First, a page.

do a decent long burn flight.
Conservative simulation shows it going to 10,000 and lading 120 seconds
after liftoff at the no-launch-license impulse limit, although it is still throwing
away most of the impulse as gravity loss and landing (it will just barely hit
terminal velocity in descent before powering up for landing). We need to build bigger engines.
I ordered new 12 spreading plates, but they werent going
to be delivered in time, so James took on the tedious task of manually closing
up a quarter of the spreading plate holes with braze.
Russ decided to weld in a couple more aluminum tubes to
stiffen up the landing support frame.
On Saturday, we got everything back together for another
test. The vehicle continued to pass the
self test all day, but after warming the engine up and starting the
rise-to-hover, we lost the computer.
Shit. We were worried that the
master cutoff hadnt worked, because the engine was still making quite a bit of
noise, but it turned out that the cutoff had worked fine, but it was
controlling the leaking ball valve, so there was a decent trickle of propellant
getting by the still-open throttle.
After the computer rebooted, I restarted the flight control software,
but the self test failed with all the jet vanes in off-scale positions. The throttle was still working fine, so the
engine finally quieted down when that was shut again.
We decided to just set it down on the road plate, vent the
tank pressure way down, and burn off the entire drum of propellant. In hindsight, this was the wrong thing to
do. The road plate held up fine, but
the exhaust backwash completely fried all of our vane actuators and caused a
hot crack in one of the aluminum landing frame struts.
When we laid the vehicle on its side, we found that all the
vanes were oriented almost perpendicular to the exhaust flow, and most of them
were somewhat bent. We may want to work
out some kind of physical stop for the vanes to keep them from ever being
pushed perpendicular, but it would have to cooperate with the internal limit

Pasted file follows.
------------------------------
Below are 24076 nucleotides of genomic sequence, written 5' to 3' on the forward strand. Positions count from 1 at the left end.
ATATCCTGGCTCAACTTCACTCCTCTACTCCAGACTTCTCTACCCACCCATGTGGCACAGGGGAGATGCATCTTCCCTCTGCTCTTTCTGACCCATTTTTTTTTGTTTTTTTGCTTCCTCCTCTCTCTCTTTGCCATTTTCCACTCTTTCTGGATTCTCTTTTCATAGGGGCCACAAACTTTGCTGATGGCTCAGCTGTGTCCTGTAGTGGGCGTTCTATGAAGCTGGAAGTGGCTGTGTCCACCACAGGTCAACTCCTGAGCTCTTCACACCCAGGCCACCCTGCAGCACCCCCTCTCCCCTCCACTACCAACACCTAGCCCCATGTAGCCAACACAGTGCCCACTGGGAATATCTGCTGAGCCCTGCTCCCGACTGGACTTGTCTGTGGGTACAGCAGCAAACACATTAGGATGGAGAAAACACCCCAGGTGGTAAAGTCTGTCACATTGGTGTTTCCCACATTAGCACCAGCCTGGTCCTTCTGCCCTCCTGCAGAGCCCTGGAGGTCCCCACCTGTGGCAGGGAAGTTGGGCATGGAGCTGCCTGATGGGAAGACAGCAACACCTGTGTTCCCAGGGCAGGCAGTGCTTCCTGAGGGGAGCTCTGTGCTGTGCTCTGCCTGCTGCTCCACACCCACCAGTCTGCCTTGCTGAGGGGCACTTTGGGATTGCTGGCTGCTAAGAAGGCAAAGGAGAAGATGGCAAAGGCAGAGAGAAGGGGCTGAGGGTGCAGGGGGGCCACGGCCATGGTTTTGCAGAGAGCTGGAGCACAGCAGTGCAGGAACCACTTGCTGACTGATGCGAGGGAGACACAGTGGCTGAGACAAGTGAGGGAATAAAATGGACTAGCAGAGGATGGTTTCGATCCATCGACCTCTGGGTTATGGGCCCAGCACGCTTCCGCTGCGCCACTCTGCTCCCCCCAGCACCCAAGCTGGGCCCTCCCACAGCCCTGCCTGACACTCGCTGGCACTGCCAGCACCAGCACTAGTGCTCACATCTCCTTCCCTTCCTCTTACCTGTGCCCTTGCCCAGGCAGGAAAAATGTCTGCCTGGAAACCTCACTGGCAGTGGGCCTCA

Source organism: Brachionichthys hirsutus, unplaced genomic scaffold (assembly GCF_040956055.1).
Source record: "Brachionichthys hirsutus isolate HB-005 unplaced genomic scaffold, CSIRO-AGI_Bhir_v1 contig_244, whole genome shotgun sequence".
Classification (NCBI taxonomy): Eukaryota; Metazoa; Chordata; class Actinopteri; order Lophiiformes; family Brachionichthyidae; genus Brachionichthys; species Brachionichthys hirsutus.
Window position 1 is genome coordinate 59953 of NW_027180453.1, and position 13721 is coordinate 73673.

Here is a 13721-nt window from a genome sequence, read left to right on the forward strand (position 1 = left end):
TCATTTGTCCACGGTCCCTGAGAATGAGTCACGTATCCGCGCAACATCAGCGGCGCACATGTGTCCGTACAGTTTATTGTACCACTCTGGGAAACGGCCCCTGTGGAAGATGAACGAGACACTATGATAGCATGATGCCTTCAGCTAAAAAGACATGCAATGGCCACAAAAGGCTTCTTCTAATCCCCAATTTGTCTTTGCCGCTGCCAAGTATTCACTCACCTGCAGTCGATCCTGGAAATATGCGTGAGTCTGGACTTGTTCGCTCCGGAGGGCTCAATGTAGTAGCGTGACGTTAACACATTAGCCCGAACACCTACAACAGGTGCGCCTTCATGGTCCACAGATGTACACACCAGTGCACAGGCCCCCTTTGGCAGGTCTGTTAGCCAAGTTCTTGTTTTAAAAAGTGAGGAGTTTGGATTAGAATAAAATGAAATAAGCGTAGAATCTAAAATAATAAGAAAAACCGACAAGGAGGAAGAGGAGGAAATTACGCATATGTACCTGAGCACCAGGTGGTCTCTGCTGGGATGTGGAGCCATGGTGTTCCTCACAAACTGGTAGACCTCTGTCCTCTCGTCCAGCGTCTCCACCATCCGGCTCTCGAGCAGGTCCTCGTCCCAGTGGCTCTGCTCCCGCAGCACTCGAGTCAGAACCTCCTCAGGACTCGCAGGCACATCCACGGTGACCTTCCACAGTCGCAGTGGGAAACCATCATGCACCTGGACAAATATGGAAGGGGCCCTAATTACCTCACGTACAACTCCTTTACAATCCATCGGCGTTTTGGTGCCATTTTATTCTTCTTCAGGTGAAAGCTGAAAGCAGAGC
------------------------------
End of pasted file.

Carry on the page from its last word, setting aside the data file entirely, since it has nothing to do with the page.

switches. The vanes are always fine
through tests when they are in the normal operating range, but if the computer
hangs and they get pushed perpendicular, they get bent. We are probably also going to try clipping
the top on the vane a bit to possibly make it self centering, but that will
increase the load on the actuators.
When we opened the cabin, there was smoke from the motor drive
board. We had smoked transistors before
when driving to a partially shorted motor, but much to Russs surprise, the diodes
were burned out this time. We think
that the jet force on the vane pushed it hard enough to generate sufficient
power to burn the diodes, and somehow upset the shared ground enough to reboot
We still have some snubbing components for the motors on
order, but we are going to completely separate the motor controllers from the
rest of the electronics anyway, both physically and electrically. We have had to share a common ground due to
the motor drive board also controlling the ignition, which has to ground into
the motor and the rest of the chassis, but I am going to add some separate
solid state relays to control the spark ignition from the main computer box so
we can truly isolate the motors.
We are going to rebuild most of the electronics and do just
about everything we can think of to improve reliability, because computer
failures have been the biggest problem on the big vehicle. I am going to replace the CPU board, because
it seemed like it was getting easier and easier to kill it when we were investigating
the inductive kick problem, and we may have permanently damaged it in a subtle
Since we have a lot of rebuilding to do, we are going to go
ahead and move to the 48 tank.
We also worked on the layout for our new trailer, which we
are going to have to outfit for the trip out to the southwest regional
spaceport for our waivered flights. We
should be able to carry enough nitrogen and propellants for several waivered
flights, but we also want it to be able to hold enough for a single space shot
flight. We had planned on using locally
supplied nitrogen and lift trucks, but after Neils scouting expedition, we
decided it was going to be worth the effort to be self contained. We should be able to just pull up, unload
and erect the vehicle with a truck carried A-frame, load it up and fly it.
We also got in the big batch of mini-nozzles for our
experimental multi-nozzle engine:
The support plates should be here soon.
A clarification some people took a comment I made about not
bothering to order something if Burt had a perfect flight the wrong way. We are carrying on with our work no matter
what happens with the X-Prize, we will just have a slightly different emphasis.